You walk into your favorite doctor's office for your annual physical. You and your doctor both want to see how you're doing and check for any upcoming issues. So, what does your physician check and why?
It's pretty simple. Neither of you have the time or resources for every single body part or function to be examined, only the most important, the most likely, the most relevant.
This should sound eerily similar to conducting store and distribution center audits. Nobody has the time or resources to check everything. Best practices probably dictate that you focus on the most meaningful measures of the most likely and harmful problems.
But there's often a huge gulf between what your doctor has to work with to guide efficient diagnoses versus what the LP practitioner has. As I've mentioned many times, physicians are largely evidence-based experts. They practice medicine based on a ton of research. They tend to measure (for diagnosis) just what the preponderance of the relevant theory and evidence indicates. They then discard the rest. And, they look for fact-based, meaningful levels in the most critical measurements.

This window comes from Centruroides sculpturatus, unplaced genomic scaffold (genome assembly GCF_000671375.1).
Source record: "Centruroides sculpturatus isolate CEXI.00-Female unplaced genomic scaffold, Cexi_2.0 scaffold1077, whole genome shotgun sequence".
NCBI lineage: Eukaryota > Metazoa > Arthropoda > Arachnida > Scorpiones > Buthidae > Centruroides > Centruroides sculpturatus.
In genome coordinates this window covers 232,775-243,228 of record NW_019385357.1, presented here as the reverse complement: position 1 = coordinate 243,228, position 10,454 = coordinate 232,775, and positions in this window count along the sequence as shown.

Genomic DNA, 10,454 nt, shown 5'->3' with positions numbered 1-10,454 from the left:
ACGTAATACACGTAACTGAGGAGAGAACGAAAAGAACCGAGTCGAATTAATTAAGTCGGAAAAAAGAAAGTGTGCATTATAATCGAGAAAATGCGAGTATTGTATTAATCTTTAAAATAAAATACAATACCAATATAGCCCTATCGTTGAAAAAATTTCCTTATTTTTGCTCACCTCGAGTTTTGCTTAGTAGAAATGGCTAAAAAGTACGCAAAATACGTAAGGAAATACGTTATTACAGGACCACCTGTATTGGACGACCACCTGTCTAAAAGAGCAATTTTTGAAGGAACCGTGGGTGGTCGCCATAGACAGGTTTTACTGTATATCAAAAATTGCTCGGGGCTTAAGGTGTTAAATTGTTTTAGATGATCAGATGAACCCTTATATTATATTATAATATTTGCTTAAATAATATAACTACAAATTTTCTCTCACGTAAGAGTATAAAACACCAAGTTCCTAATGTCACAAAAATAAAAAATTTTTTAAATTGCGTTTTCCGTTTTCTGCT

For example, if they're monitoring heart performance, they'll probably be looking at resting heart rate, blood pressure, body mass index, family history, smoking, inflammation, exercise, and stress levels, as well as blood fat, cholesterol, and sugar levels. They look at these or other metrics because multiple rigorous research studies indicate that they should do so. But most important here, based on research, and the current patient's profile, they'll be looking for specific ranges of those metrics. Most retailers haven't yet come close to this type of precision. Therein lays our industry's opportunity.
Audit and Performance Management R&D
Research across chains and multiple stores over time, combined with field experiments, will provide practitioners with more precise information on the most efficient and meaningful measures and ranges to include in ongoing data analytics and audits. The industry associations as well as the Loss Prevention Research Council (LPRC) among others are working to greatly refine diagnostic and treatment measures to achieve this end. The process will take a while, and needs to be exhaustive, but should prove powerful.
Here are just some of the audit questions the LPRC's Predictive Analytics Working Group...a retailer-led coalition...is working on:
- What should really be measured?
- Why should this be measured?
- How and how often should it be measured?
- What are meaningful and actionable performance ranges?
- Who should measure?
- How and by whom should follow-up action be taken?
- What performance rewards and consequences provide the best impact?
This working group is using sophisticated data analyses to help determine the best answers to some of these questions and others.